Big Ideas at ChemEd X

Shultz's JCE article

In the article “Reactions Catalyzed by an Assault on a Favorite Principle”1, Emeric Schultz (who incidentally taught me General Chemistry, was my undergraduate advisor, and is now a dear friend and colleague) argues the following:

“Although I have read and heard about ‘big ideas’ in chemistry, I have never seen a commensurate effort to work toward a high school chemistry program that starts from…big ideas and works down.”

Tackling Big Ideas


It was the empty terrible feeling in the pit of my stomach at 9:30 at night that really bothered me as I am wading through the stack of papers that I was grading. I had the students do experiments, worksheets, I lectured and there was homework. Some of the students could “do” what I thought was science. They could calculate the answer. They could balance the equation.

Unit Conversions: The good, the bad and the ugly


Like most chemistry teachers, one of the first things I go over in the beginning of the year is unit conversions. Students come into my class with all sorts of prior knowledge concerning unit conversions; some good, some bad and some downright ugly.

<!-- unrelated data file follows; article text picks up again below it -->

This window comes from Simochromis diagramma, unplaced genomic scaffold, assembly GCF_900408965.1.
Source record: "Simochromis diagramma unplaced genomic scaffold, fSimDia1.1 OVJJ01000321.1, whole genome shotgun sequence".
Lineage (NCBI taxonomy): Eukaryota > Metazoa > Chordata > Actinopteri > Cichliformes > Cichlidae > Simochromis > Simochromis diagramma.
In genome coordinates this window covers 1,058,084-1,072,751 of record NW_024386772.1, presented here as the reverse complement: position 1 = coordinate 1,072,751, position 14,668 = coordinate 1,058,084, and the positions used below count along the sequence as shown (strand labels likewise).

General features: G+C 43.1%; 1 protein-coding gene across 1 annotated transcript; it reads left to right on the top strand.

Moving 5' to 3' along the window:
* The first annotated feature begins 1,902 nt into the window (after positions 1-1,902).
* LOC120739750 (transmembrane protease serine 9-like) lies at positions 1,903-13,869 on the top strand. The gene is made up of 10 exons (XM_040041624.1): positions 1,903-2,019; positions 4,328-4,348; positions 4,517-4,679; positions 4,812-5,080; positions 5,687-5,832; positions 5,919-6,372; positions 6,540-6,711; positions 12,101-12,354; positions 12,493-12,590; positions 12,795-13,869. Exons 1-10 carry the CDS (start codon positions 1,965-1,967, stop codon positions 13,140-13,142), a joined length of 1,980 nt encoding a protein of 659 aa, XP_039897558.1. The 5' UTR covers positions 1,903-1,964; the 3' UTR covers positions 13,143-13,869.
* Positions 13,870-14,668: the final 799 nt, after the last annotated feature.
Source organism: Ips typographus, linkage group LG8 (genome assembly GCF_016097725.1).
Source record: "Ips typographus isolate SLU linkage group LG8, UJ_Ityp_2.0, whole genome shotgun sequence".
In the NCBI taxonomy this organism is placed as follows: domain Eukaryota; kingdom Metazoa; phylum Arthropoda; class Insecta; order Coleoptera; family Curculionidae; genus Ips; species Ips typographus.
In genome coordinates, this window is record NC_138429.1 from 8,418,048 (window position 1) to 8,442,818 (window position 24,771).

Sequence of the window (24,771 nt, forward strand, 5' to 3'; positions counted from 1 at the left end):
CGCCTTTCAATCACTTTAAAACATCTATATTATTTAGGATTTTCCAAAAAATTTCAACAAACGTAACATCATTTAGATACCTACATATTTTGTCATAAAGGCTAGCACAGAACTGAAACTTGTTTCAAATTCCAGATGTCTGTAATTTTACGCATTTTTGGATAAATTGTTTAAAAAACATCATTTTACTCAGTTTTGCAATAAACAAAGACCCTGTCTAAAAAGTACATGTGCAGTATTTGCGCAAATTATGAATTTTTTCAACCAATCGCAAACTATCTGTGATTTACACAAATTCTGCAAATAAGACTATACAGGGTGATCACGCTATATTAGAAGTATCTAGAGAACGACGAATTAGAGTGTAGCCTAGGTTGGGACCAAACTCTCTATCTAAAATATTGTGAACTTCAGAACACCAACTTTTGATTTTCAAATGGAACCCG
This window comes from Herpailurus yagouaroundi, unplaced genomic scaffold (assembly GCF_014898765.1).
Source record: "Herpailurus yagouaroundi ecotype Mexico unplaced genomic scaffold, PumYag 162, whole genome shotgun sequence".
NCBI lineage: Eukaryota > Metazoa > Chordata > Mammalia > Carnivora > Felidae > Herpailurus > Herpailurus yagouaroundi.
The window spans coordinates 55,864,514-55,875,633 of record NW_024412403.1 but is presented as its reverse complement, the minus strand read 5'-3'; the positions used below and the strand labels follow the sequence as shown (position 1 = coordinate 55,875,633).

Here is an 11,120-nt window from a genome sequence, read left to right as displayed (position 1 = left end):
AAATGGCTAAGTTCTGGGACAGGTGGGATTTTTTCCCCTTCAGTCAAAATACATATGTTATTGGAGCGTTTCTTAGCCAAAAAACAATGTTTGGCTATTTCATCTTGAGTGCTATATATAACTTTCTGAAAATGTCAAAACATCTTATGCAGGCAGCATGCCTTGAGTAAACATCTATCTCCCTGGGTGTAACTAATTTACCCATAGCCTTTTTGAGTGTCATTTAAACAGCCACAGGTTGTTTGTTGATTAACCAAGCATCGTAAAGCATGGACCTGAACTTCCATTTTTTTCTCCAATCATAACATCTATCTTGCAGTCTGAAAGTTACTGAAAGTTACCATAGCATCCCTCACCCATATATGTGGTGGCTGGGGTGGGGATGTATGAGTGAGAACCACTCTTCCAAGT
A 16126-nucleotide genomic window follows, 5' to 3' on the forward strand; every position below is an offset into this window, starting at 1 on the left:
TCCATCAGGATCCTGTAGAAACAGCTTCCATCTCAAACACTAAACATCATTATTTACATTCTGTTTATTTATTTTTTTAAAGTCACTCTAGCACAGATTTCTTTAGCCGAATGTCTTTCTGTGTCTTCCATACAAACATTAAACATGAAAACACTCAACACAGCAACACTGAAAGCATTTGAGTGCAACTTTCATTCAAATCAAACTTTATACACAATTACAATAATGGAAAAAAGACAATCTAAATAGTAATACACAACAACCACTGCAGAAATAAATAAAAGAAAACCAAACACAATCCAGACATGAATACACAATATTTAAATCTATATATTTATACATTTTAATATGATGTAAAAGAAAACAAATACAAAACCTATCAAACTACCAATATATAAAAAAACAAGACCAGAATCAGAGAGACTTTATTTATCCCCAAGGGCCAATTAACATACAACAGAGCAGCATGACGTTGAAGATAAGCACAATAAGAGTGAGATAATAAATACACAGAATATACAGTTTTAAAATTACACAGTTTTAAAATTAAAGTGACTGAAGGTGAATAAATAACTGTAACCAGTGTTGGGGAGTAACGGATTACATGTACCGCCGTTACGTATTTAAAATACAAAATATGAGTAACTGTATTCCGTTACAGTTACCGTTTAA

Significant Digits, Pool Tolerances, and Ties in Swimming

nascar & swimming

              With the Olympics just finishing up, I was excited to see the following link posted on twitter entitled: Significant Digits and Pool Tolerances are Why There are So Many Ties in Swimming. You see in my attempt to connect chemistry content to a real world application, I had used a scenario in an old YouTube vi

NGSS Integration and Chemistry Curriculum Design

NGSS logo

During my 2nd week into summer “vacation” I met with nine other secondary science teachers from my district. We set forth on a week-long curriculum design journey that involved the new Michigan Science Standards (basically NGSS).

The White Powder Activity

white powder

 I always feel a need to start the year off with an activity that ties in observations and conclusions but I also know that most students have had that in science classes since the early grades. Is there a way to revisit an old topic with a new or more challenging bent?